The race started not long after dawn in super cool temps. Thankfully it wasn't windy. As a group with our police escort, we proceeded to the first major event, the gigantic climb. Along the way there were a few locals out cheering us on. There was even one of those guys dressed in a full head to toe leotard posing on the roadside. With the morning sun rays streaming on him, it was quite beautiful. No, I couldn't get a picture. I had a ride to do.
The first climb was impressive though not crazy steep--that'll come later. Unfortunately, I never seem to learn and over exerted myself. This summer I've found if I keep my heart rate under control I'll have fewer cramp issues later. I went hard too long and didn't stop enough going up that first hill which sent my heart rate high. The stupid thing was me knowing this and still pressing. My own fault, I know. I began to regret that effort knowing it was going to pay me back later even before I got to the top of the first climb.
Looking at my heart rate data, I hit my peak not 8 miles into the ride. Problem was I had 54 miles to go. Dang, definitely poorly executed strategy.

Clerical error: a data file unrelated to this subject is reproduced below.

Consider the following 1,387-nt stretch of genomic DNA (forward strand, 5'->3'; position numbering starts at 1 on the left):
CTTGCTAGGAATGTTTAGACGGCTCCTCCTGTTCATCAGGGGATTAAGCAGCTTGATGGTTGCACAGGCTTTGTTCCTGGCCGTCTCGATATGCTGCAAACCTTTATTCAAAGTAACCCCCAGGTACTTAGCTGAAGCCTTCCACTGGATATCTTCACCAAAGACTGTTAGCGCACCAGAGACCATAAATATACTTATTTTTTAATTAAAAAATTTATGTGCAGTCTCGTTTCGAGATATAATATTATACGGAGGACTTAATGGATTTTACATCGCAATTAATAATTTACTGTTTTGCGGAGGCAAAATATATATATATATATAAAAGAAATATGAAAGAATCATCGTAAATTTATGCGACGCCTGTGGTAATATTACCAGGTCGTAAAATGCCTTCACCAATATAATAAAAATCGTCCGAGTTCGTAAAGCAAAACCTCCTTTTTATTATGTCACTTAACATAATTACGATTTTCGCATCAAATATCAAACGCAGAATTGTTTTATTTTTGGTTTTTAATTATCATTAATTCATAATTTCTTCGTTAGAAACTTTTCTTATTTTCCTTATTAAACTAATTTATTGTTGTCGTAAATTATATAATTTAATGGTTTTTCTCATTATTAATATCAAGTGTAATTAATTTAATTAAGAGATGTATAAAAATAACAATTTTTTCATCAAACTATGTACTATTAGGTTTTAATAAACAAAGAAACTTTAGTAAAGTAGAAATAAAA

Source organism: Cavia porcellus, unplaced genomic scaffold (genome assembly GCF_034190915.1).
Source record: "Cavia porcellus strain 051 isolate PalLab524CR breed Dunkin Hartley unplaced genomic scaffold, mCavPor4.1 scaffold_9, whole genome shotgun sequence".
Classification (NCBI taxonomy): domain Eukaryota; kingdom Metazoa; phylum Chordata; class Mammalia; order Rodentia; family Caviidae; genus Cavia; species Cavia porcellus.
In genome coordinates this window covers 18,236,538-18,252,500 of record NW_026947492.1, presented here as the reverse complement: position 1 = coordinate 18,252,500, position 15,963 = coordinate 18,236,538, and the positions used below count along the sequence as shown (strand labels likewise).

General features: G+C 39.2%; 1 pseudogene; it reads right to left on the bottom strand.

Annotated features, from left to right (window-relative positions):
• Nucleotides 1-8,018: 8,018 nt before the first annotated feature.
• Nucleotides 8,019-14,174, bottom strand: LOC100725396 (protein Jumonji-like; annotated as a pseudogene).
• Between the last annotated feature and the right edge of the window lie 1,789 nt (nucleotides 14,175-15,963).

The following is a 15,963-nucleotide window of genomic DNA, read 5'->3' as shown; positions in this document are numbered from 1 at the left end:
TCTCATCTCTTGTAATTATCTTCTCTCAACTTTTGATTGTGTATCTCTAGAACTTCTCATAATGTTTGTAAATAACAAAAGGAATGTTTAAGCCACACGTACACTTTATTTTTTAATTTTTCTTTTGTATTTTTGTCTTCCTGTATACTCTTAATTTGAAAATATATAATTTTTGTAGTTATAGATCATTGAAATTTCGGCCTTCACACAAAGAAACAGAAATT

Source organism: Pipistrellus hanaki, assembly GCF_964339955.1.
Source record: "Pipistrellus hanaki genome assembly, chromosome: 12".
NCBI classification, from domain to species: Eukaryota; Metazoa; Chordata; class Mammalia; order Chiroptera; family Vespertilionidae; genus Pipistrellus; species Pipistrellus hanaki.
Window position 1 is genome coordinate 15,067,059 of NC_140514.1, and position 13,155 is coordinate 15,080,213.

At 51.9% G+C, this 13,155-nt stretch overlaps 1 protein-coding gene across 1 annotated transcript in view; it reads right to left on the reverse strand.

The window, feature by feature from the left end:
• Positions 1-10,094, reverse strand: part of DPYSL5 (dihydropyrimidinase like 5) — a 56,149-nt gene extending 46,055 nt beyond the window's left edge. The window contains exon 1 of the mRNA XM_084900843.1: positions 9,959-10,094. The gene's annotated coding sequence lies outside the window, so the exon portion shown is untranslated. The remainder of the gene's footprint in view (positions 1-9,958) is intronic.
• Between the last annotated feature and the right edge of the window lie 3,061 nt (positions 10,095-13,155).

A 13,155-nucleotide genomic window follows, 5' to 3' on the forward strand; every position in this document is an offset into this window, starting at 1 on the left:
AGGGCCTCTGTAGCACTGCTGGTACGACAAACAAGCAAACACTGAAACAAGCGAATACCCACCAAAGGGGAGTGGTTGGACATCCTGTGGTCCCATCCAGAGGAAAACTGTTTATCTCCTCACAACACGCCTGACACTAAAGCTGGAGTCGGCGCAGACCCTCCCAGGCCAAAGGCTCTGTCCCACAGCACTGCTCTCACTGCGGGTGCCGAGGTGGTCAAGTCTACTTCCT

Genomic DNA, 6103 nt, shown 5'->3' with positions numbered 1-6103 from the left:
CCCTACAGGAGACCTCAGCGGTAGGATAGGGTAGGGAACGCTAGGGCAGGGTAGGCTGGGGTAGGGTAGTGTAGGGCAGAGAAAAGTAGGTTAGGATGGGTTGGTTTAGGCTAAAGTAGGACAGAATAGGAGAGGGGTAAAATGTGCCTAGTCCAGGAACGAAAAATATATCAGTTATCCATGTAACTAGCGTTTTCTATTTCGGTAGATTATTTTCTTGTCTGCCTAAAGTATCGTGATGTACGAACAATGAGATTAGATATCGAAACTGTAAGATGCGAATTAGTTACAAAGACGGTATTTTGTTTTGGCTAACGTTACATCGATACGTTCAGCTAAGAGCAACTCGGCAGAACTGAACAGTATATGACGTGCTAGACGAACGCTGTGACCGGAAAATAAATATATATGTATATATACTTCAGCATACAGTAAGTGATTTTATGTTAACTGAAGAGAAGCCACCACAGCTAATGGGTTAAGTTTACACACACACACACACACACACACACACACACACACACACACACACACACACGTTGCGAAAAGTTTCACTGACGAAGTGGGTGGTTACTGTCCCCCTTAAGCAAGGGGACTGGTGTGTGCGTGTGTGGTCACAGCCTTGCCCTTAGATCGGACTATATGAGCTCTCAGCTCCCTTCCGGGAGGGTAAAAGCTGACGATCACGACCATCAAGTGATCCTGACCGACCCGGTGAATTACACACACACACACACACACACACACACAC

The first climb took almost three hours to complete--after almost five thousand feet of uphill. I was spent and knew it with another epic climb to come. That's when I started to have doubts about finishing.
The long downhill was highlighted by dozens of riders on the side changing tires. Seems that dirt road was covered with something pointed and attracted to bike tire rubber. Me, my heavy fat bike touring tires never missed a beat. In fact everything about the bike worked great... Except for one thing.
I broke my seat post on this long bumpy section down hill. The part that keeps the seat from nosing up broke. It was a slow break. It want so obvious at first. I thought, "hmmm, I wonder if my crotch feels a little more crowded or is it just my imagination." Eventually it was obvious. You could hear the post creak with every pedal stroke as the seat slowly nosed up. I had to readjust it about 10 times. I'm thankful I was able to finish the ride with it as it was. I need to figure out a fix before my next ride.
The long bumpy downhill included stretches of gravel less cautious people just zoomed through. Me, recognizing the limits of my downhill skills, I was on the brakes a lot. I'm positive my fatbike with its much larger grip would've been perfect here